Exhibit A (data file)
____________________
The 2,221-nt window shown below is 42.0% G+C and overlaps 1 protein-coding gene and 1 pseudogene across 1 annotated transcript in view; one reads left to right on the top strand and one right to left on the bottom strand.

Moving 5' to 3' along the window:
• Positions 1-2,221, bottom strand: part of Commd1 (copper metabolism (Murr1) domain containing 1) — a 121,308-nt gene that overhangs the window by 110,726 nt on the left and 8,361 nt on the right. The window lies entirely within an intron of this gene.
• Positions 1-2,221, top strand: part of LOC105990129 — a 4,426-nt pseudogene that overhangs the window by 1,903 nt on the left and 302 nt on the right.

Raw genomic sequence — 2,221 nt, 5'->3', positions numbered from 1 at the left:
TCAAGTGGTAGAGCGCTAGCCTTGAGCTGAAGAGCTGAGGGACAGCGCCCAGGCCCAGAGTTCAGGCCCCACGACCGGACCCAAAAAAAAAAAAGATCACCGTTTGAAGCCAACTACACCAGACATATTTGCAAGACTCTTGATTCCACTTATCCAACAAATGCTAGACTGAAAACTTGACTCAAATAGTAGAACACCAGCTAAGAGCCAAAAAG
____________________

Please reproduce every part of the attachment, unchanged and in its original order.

The 2,221-nt window shown below is 42.0% G+C and overlaps 1 protein-coding gene and 1 pseudogene across 1 annotated transcript in view; one reads left to right on the top strand and one right to left on the bottom strand.

Moving 5' to 3' along the window:
• Positions 1-2,221, bottom strand: part of Commd1 (copper metabolism (Murr1) domain containing 1) — a 121,308-nt gene that overhangs the window by 110,726 nt on the left and 8,361 nt on the right. The window lies entirely within an intron of this gene.
• Positions 1-2,221, top strand: part of LOC105990129 — a 4,426-nt pseudogene that overhangs the window by 1,903 nt on the left and 302 nt on the right.

Raw genomic sequence — 2,221 nt, 5'->3', positions numbered from 1 at the left:
TCAAGTGGTAGAGCGCTAGCCTTGAGCTGAAGAGCTGAGGGACAGCGCCCAGGCCCAGAGTTCAGGCCCCACGACCGGACCCAAAAAAAAAAAAGATCACCGTTTGAAGCCAACTACACCAGACATATTTGCAAGACTCTTGATTCCACTTATCCAACAAATGCTAGACTGAAAACTTGACTCAAATAGTAGAACACCAGCTAAGAGCCAAAAAG